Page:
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"My life is my own."

by Lupin Tue Apr 25th, 2006 at 06:04:14 AM EST

This is a quote from the Prisoner, when No. 6 concludes his angry tirade: "I will not be pushed, filed, stamped, indexed, briefed, debriefed, or numbered... My life is my own!"

Jerome's latest bit of brouhaha on Kos made me reflect about the individual and society. Obviously, one single person, by him/herself, can't change the world... but one can certainly take steps to change one's life, and such steps, cumulatively, eventually have an impact on the whole of society.

This is the province of economics, sociology... and psychohistory. :-)

Besides, even if one believes one can't change society (and I'll admit I'm a bit too old to entertain such hopes myself), at least one can try to take care of one's "family unit". :-)

In my own case, I purposefully left a high-paying job in the mid-80s to become independent; both my wife and I built careers that were far less rewarding financially, but where we were indebted to no one.

Freedom over security, or servitude.

We bought a house at  exactly the same time we made the jump from regular employment to self-employment, because we thought that was another way of gaining control over our lives.

We never refinanced... correction, we never took out any equity, never traded up, only refinanced from 30-yr fixed to 30-yr fixed to take advantage of dropping rates. Eventually, over 15+ years, we  built up a lot of equity in a rising market.

We only bought small cars (our current one is a 2003 Toyota Echo) and paid cash for them. We generally paid our credit cards in full every month.  We saved money by living modestly.

One of the reasons we decided to move to France (obligatory plug for my wife's book here) was that we felt things were, are, spinning out of control in the US; plus, once you hit 50, you might as well look for an ice floe to die, health insurance-wise.  

When the time came, we purposefully chose a Southern village with all the amenities; we're as close to the food supply as can be, almost self-sufficient, and drive maybe 5000 miles in the year if that. (And a chunk of that are special trips that could be eliminated.) We have no debt, own our home free and clear (with a "declaration d'insaisissabilite" on it, meaning it can never be seized) and can live comfortably on about 1000/1200 euros a month.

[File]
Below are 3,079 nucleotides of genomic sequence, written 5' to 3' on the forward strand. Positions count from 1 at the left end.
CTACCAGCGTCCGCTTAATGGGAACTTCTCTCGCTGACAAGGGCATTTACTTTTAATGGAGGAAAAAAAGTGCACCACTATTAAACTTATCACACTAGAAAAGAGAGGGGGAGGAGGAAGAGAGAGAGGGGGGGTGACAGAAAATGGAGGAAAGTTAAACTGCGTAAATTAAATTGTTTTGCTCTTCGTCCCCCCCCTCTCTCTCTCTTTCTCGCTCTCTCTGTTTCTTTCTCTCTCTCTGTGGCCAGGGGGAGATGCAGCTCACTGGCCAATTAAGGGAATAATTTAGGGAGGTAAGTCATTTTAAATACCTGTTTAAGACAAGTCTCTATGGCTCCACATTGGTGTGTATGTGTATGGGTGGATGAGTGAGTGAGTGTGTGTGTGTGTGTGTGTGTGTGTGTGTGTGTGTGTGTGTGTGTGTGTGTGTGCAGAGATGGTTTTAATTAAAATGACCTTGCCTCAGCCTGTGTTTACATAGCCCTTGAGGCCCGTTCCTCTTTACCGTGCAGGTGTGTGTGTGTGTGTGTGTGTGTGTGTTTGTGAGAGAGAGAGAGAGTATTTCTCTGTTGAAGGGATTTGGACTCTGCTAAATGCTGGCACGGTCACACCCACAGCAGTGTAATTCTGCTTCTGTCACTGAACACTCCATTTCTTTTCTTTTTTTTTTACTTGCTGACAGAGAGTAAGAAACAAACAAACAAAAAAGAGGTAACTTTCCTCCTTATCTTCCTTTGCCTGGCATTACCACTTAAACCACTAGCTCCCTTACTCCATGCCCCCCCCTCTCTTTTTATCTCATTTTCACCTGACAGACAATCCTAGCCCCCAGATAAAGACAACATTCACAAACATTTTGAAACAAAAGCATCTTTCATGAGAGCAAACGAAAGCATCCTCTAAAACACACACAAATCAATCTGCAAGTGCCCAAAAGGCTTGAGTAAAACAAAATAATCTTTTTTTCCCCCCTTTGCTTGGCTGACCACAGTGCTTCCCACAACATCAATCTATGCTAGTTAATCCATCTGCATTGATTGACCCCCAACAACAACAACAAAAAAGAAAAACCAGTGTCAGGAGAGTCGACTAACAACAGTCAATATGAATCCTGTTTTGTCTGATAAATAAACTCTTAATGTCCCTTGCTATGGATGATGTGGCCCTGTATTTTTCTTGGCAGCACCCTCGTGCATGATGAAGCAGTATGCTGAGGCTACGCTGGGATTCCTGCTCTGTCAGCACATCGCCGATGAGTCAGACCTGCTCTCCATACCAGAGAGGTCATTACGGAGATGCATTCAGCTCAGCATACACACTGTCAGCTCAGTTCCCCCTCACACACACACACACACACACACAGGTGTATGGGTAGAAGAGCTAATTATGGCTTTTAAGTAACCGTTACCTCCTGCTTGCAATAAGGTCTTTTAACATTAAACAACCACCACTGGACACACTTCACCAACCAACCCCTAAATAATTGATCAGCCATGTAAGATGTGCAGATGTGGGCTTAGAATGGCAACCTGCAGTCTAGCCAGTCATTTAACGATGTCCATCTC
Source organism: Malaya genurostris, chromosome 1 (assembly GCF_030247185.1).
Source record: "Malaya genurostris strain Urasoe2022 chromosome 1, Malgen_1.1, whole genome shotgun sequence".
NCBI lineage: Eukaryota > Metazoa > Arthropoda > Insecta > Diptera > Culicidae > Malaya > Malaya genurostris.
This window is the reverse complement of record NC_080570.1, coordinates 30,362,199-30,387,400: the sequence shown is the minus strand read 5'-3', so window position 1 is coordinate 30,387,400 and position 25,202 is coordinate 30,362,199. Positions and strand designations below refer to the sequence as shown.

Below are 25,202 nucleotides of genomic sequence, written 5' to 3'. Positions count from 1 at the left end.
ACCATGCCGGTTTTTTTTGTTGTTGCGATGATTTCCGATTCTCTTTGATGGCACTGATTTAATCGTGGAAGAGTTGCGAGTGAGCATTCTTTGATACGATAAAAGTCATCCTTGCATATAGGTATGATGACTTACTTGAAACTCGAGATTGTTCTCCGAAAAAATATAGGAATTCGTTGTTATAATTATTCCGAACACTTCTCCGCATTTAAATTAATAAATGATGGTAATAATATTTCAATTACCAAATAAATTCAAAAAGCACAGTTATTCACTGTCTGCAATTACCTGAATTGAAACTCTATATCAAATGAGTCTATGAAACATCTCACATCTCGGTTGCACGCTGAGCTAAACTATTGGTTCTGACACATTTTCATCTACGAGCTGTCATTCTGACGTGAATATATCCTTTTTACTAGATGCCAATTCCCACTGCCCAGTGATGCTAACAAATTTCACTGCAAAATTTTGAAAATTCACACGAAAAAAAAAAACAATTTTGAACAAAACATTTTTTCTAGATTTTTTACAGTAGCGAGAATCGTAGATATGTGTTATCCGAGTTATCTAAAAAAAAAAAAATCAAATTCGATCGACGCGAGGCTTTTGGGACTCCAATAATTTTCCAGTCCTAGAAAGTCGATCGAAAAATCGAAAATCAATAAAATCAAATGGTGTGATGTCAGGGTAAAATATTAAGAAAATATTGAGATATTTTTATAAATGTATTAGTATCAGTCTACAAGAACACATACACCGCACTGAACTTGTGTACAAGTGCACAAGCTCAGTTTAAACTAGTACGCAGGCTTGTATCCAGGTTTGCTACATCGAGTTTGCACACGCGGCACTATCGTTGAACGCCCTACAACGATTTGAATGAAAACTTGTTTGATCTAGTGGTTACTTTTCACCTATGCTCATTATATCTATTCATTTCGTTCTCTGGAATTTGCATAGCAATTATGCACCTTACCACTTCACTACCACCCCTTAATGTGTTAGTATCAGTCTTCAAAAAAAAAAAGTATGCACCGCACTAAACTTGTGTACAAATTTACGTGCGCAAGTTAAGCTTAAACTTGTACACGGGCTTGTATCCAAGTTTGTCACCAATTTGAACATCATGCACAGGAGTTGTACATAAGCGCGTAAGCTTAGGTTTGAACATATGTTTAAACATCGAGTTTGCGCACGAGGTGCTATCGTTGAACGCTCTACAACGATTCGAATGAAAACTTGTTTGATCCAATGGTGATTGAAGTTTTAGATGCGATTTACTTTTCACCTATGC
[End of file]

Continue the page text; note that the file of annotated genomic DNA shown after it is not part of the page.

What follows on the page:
We could just as well moved to a small village in Canada or New Zealand or the UK (alternatives we explored), but ultimately, France made more sense for us, and was quite appealing.

Maybe we've made all the wrong decisions over the last 15 years or so: we should have lived high in the 90s, piled up debt, squandered money, and just stay in our high six figures home in Encino, with the certainty that the Good Life will go on.

I certainly have a lot of very dear friends who live mortgaged to the hilt in huge mansions in the Hollywood hills, trapped by what Rod Serling called the "velvet cage."

A high income is like a drug addiction; you come to rely on it so much that one day, you're ready to do anything, just about anything, if someone threatens to cut off your supply.

We chose to restructure our life differently in 1985; maybe we did a foolish thing -- though even if that was the case, at least, we're happy fools. :-)

So, as No. 6 says, "your life is your own." If you think the concerns about our society that we discuss here, on Kos, etc. are valid ones, even worrying ones,  then it is incumbent upon you to change your life accordingly.

Just do it.


i'm seeing more 'bush refugees' coming to europe all the time.

you could call it a 'soul drain'.

well done lapin

'The history of public debt is full of irony. It rarely follows our ideas of order and justice.' Thomas Piketty

by melo (melometa4(at)gmail.com) on Tue Apr 25th, 2006 at 08:07:27 AM EST
Mind you I'm not saying people should leave if it's not right for them.

I'm saying that they should act to change their lives, if they think the alternative concerns them.